I saw Ron Meyer almost naked once.
Upon further review, I saw Meyer almost naked a lot of times.
It was during the Summer of ‘94.
The memory came flooding back, circa Johnstown 1889, when it was reported that Ron Meyer had died in Texas at the age of 76.
By the Summer of ‘94, Meyer was nearly 20 years removed from being UNLV’s most successful football coach ever, if one goes by winning percentage.
It also had been a while since he had ridden the Pony Express at Southern Methodist to the NFL, where he would become AFC Coach of the Year with the Colts and the Patriots. Most people forget that he was a coach of the year in the pros. They do not forget that Ron Meyer once ordered a snow plow driver onto the field to clear a path, so John Smith could boot the winning field goal in a 3-0 victory over the Dolphins that ultimately lifted the Patriots into the 1982 playoffs.
Godspeed, 1987 UPI Coach of the year Ron Meyer. Went 36-35 with Colts, including 1st Division title in Indy history. Also called for the infamous “snowplow” in Foxboro, 35 years ago next week. pic.twitter.com/fGxXj88XHZ
— Jake Query (@jakequery) December 6, 2017
Meyer was named coach of the Las Vegas Posse in the Summer of ‘94. The Posse were an expansion team in the Canadian Football League, and more images of Meyer ordering snow plows onto fields of frozen tundra immediately were conjured.
It was just the opposite.
Beat the heat
The CFL starts its season during the middle of summer, to avoid going opposite the NFL, and to avoid frozen tundra as much as possible. When the Posse started training camp on a practice field that sprung from the old Riviera hotel’s blistering asphalt parking lot like a Chia Pet, it was about 111 degrees in the shade. If you could find shade.
Ron Meyer couldn’t find any.
A VICE Sports retrospective on the Posse that ran in June — the Posse had such a colorful existence under Meyer that people write retrospectives even when it’s not an anniversary year — said he allowed his assistant coaches to go shirtless and barefoot in practice to beat the summer swelter.
The way I remember it, Meyer was the one who took his off first.
The only thing I can compare it to is the time I got stuck in the middle seat of an airplane next to a hairy guy wearing a Kobe Bryant jersey, and there was a delay on the ground, and the little fans in the overhead compartment were blowing hot air.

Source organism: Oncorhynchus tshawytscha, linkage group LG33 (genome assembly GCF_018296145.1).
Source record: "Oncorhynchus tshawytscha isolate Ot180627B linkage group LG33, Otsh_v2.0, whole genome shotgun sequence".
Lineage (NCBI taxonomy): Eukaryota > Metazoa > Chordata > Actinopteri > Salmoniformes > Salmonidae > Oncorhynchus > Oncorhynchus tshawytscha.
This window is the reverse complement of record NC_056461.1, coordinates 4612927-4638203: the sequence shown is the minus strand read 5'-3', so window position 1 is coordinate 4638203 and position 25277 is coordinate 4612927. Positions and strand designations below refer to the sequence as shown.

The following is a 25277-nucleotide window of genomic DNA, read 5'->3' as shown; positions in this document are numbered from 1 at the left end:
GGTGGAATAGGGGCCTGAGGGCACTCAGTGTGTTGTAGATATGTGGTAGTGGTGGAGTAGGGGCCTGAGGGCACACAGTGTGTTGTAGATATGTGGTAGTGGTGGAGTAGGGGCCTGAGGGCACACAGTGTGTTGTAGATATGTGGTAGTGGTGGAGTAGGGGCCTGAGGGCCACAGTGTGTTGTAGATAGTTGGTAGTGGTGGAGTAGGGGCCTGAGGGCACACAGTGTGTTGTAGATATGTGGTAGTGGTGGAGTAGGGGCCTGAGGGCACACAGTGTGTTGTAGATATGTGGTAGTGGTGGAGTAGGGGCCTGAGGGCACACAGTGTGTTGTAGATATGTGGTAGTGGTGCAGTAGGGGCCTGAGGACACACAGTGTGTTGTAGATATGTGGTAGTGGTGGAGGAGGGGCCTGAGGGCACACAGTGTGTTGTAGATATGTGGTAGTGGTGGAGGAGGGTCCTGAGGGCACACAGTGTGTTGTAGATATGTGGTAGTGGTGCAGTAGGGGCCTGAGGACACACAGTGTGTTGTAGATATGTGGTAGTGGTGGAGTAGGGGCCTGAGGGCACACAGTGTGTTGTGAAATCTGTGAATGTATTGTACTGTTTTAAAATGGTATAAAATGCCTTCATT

This is what I told VICE Sports about the practice field attire (or lack of it) of the Posse coaching staff under Ron Meyer: “All they had on was these skimpy coaching shorts. They weren’t even shorts. They were like the shortest you could wear without being arrested. The first time I went out to practice, I saw the coaching staff walking around like Tarzan in their loincloths, all oiled and bronzed up.”
The Posse coaches might have beaten the heat. The Posse players could not beat the Edmonton Eskimos and the B.C. Lions and other teams north of the border, not all of which were named Roughriders, or Rough Riders, but two of which were.
The Posse went 5-13 in their only season. If there was ever a team that was “gone but not forgotten” the Posse were the quintessential example.
But colorful and bronzed Ron Meyer was also a pretty good football coach, at least in games not played in Saskatchewan.
He may have spent only four seasons here, but he was a Vegas guy to the core, just as Jerry Tarkanian was a Vegas guy, and Harvey Hyde was a Vegas guy, and Ken Stabler would have been a Vegas guy, had the Raiders decided to move here in 1970 instead of 2020.
You had to have swagger to be a Vegas guy. You didn’t have to necessarily break the rules, but you had to be willing to bend them when you thought nobody was looking. You had to be in the middle of stuff. Did I mention the snow plow driver Ron Meyer sent onto the field at Foxboro, Massachusetts, was on work release from prison? He was in the middle of stuff. The snow plow driver could have been a Vegas guy,
But to be a Vegas guy, you also had to win.
Ron Meyer was a Vegas guy.
I will recall the brief time I covered him and his team with fondness, and I will never forget the smell of Hawaiian Tropic on the practice field.
Ron Meyer’s coaching stops
— Penn (Indiana) High School 1964
— Purdue (assistant) 1965-70
— Dallas Cowboys (scout) 1971-72
— UNLV 1973-75
— Southern Methodist 1976-81
— New England Patriots 1982-84
— Indianapolis Colts 1986-91
— Las Vegas Posse (CFL) 1994
— Chicago Enforcers (XFL) 2001